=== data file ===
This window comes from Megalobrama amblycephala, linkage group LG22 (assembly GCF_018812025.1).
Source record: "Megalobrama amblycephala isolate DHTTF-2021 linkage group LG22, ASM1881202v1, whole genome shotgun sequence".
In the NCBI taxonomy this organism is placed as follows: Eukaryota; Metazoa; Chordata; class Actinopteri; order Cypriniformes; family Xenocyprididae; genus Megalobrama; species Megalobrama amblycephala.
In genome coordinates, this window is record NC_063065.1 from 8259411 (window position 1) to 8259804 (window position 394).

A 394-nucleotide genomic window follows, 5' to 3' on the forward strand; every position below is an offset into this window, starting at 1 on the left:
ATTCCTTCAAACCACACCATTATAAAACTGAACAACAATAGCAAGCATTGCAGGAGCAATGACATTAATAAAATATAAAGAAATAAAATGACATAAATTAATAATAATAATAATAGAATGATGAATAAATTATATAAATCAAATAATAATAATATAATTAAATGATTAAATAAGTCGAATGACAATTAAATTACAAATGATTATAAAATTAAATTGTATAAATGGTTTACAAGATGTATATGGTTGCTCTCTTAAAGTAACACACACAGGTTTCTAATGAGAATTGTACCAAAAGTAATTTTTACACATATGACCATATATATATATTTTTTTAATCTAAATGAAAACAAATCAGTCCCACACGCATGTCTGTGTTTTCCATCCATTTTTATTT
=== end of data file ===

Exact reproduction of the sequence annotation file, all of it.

This window comes from Megalobrama amblycephala, linkage group LG22 (assembly GCF_018812025.1).
Source record: "Megalobrama amblycephala isolate DHTTF-2021 linkage group LG22, ASM1881202v1, whole genome shotgun sequence".
In the NCBI taxonomy this organism is placed as follows: Eukaryota; Metazoa; Chordata; class Actinopteri; order Cypriniformes; family Xenocyprididae; genus Megalobrama; species Megalobrama amblycephala.
In genome coordinates, this window is record NC_063065.1 from 8259411 (window position 1) to 8259804 (window position 394).

A 394-nucleotide genomic window follows, 5' to 3' on the forward strand; every position below is an offset into this window, starting at 1 on the left:
ATTCCTTCAAACCACACCATTATAAAACTGAACAACAATAGCAAGCATTGCAGGAGCAATGACATTAATAAAATATAAAGAAATAAAATGACATAAATTAATAATAATAATAATAGAATGATGAATAAATTATATAAATCAAATAATAATAATATAATTAAATGATTAAATAAGTCGAATGACAATTAAATTACAAATGATTATAAAATTAAATTGTATAAATGGTTTACAAGATGTATATGGTTGCTCTCTTAAAGTAACACACACAGGTTTCTAATGAGAATTGTACCAAAAGTAATTTTTACACATATGACCATATATATATATTTTTTTAATCTAAATGAAAACAAATCAGTCCCACACGCATGTCTGTGTTTTCCATCCATTTTTATTT